Bryan Cohen Dec. 6, 2013, 8:30pm

BOSTON (Legal Newsline) -- Massachusetts Attorney General Martha Coakley is urging a federal court to stop its new regulations on fish-catching limits after the changes caused significant damage to the state's 400-year-old fishing industry.

Coakley's motion for summary judgment, filed in the U.S. District Court for the District of Massachusetts, reinforced arguments made in her May lawsuit against the National Oceanic and Atmospheric Administration.

The suit alleges NOAA ignored the economic impact its new regulations would have and for using flawed science to significantly reduce annual catch limits for cod and other species placed on the state's fishing industry.

"These new regulations are having a large impact and are devastating the fishing communities in our commonwealth," Coakley said.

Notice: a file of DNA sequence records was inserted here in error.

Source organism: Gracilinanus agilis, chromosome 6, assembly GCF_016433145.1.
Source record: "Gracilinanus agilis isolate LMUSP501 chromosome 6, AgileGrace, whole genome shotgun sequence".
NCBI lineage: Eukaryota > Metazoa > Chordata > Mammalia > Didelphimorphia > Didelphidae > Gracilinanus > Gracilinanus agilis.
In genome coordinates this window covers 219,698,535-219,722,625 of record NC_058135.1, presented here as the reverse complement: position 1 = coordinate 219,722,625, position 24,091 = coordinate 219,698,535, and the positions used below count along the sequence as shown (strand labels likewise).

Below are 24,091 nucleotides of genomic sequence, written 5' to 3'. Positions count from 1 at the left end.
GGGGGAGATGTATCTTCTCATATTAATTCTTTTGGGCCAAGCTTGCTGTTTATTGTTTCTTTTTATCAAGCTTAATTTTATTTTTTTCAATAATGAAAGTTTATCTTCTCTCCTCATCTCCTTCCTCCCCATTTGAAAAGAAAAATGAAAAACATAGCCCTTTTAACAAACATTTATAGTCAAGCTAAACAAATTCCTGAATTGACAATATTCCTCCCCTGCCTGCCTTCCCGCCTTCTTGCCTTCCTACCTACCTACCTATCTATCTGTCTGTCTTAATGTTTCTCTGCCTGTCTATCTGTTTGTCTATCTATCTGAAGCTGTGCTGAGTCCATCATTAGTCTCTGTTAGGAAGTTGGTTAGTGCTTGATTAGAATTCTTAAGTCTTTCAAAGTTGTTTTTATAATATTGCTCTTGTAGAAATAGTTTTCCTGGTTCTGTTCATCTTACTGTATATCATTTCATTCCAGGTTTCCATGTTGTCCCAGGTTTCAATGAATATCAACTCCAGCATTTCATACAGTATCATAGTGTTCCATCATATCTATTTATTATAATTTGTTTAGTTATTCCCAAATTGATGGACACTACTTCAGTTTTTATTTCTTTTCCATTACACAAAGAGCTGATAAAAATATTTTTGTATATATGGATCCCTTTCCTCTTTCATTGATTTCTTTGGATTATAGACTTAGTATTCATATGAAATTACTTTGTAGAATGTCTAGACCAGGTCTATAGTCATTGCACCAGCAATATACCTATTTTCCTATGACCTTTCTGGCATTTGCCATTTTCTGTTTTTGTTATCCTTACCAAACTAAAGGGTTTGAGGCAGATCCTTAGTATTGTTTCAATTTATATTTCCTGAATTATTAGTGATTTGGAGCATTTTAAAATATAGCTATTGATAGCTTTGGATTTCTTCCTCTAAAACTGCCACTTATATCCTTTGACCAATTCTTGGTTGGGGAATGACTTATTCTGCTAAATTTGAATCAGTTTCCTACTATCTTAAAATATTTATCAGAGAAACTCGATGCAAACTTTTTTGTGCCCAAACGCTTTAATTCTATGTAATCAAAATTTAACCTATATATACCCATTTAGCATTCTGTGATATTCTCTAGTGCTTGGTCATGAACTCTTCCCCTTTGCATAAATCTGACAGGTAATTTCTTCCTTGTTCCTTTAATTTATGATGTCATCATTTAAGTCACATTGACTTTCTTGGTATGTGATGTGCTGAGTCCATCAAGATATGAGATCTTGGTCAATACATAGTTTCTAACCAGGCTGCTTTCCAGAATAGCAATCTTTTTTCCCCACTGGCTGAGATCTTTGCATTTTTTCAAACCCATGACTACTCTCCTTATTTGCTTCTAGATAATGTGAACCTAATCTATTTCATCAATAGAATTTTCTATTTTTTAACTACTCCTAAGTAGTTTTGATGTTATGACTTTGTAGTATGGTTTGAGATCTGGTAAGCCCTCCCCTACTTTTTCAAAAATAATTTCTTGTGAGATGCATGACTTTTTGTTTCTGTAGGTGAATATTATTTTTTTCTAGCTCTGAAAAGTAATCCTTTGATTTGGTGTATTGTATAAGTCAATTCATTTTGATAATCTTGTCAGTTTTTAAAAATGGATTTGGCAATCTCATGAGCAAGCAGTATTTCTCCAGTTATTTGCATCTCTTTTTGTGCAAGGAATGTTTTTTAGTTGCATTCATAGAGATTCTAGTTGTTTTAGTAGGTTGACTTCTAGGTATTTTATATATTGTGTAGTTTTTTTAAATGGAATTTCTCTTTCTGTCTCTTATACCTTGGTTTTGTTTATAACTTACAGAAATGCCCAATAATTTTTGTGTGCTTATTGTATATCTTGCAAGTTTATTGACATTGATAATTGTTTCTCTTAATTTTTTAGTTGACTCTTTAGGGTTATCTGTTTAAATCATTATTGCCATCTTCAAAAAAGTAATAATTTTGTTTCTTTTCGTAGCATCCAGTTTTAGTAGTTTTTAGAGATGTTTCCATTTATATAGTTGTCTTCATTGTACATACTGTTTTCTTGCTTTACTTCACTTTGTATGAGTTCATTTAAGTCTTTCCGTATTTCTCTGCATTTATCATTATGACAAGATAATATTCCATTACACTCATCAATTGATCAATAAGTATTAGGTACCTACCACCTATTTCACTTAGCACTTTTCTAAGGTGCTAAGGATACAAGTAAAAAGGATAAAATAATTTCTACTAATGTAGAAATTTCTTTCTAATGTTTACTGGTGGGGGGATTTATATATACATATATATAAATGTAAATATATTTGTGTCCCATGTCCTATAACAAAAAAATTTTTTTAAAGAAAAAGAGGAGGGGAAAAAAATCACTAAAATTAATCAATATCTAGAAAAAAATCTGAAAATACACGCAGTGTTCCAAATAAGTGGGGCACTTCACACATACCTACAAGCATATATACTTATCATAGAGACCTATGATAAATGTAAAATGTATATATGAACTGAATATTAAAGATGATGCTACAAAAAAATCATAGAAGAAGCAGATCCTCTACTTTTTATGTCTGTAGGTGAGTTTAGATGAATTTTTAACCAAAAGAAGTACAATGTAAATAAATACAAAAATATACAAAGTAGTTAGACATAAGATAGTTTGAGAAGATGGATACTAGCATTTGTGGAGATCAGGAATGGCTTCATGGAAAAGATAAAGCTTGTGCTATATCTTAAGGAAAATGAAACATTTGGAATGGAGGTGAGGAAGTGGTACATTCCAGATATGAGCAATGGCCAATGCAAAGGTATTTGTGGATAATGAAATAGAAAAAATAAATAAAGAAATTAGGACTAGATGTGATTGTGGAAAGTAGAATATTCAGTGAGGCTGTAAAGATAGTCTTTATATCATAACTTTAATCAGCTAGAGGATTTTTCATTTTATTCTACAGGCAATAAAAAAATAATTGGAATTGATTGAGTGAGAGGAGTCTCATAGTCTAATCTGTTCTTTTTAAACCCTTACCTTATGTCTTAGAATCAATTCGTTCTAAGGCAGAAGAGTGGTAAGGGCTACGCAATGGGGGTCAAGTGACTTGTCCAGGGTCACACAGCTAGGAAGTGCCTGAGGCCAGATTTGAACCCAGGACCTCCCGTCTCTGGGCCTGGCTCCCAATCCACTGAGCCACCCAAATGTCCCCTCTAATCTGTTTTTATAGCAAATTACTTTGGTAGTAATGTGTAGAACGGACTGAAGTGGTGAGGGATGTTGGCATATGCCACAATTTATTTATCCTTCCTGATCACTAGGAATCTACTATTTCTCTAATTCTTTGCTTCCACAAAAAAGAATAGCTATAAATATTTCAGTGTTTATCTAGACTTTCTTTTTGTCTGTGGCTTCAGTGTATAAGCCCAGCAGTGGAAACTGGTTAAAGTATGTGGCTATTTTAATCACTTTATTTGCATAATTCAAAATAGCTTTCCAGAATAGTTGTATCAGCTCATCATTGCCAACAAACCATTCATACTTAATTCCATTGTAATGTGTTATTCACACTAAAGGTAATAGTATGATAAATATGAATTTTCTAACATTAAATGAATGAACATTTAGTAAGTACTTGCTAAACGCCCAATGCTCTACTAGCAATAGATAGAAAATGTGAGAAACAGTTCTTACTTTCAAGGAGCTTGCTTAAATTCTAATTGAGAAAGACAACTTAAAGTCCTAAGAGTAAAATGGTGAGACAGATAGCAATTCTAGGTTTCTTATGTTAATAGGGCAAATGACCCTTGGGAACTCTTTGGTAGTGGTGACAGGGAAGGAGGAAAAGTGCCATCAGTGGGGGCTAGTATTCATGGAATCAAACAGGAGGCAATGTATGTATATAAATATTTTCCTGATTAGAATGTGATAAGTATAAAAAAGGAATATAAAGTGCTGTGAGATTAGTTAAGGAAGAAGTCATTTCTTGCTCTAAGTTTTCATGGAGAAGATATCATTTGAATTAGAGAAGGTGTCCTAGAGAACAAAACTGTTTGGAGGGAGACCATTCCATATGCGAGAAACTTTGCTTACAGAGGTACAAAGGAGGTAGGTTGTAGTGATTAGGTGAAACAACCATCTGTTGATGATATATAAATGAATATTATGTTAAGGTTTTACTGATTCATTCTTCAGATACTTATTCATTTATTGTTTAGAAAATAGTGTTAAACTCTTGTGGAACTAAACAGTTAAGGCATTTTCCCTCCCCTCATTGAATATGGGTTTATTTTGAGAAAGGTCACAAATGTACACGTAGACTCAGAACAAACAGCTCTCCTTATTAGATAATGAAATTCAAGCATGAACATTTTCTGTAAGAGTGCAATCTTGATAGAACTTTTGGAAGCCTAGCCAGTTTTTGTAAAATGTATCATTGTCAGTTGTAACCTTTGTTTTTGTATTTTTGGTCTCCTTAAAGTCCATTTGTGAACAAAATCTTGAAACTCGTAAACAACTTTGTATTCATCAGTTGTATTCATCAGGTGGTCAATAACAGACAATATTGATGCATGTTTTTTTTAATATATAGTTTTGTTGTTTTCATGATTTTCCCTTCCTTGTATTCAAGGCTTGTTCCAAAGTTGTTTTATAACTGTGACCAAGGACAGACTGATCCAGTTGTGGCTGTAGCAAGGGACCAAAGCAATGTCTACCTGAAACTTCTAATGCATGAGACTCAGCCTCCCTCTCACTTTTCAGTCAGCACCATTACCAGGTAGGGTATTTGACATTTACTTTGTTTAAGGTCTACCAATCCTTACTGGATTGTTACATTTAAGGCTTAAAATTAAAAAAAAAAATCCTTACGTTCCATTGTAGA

"As part of our proud past, we will continue to fight to ensure the fishing industry is part of our vibrant future despite the federal government's callous disregard for the well-being of Massachusetts fishing families."

New Hampshire intervened in the suit in September, and Rhode Island anticipates it will file an amicus brief in support of Coakley's suit.

Coakley and state Rep. Ann-Margaret Ferrante, D-Gloucester, also sent a letter to U.S. Sen. Barbara Mikulski, D-Md., to advocate for the inclusion of $150 million in fisheries disaster funding in the final Fiscal Year 2014 budget.

Coakley and Ferrante first brought up the plight of Massachusetts farmers with Mikulski, who is the chairwoman of the Senate Committee on Appropriations, during a visit by the senator to Boston last year.

Coakley called the federal government's regulation of the fish stock an existential threat to New England's fishing industry.

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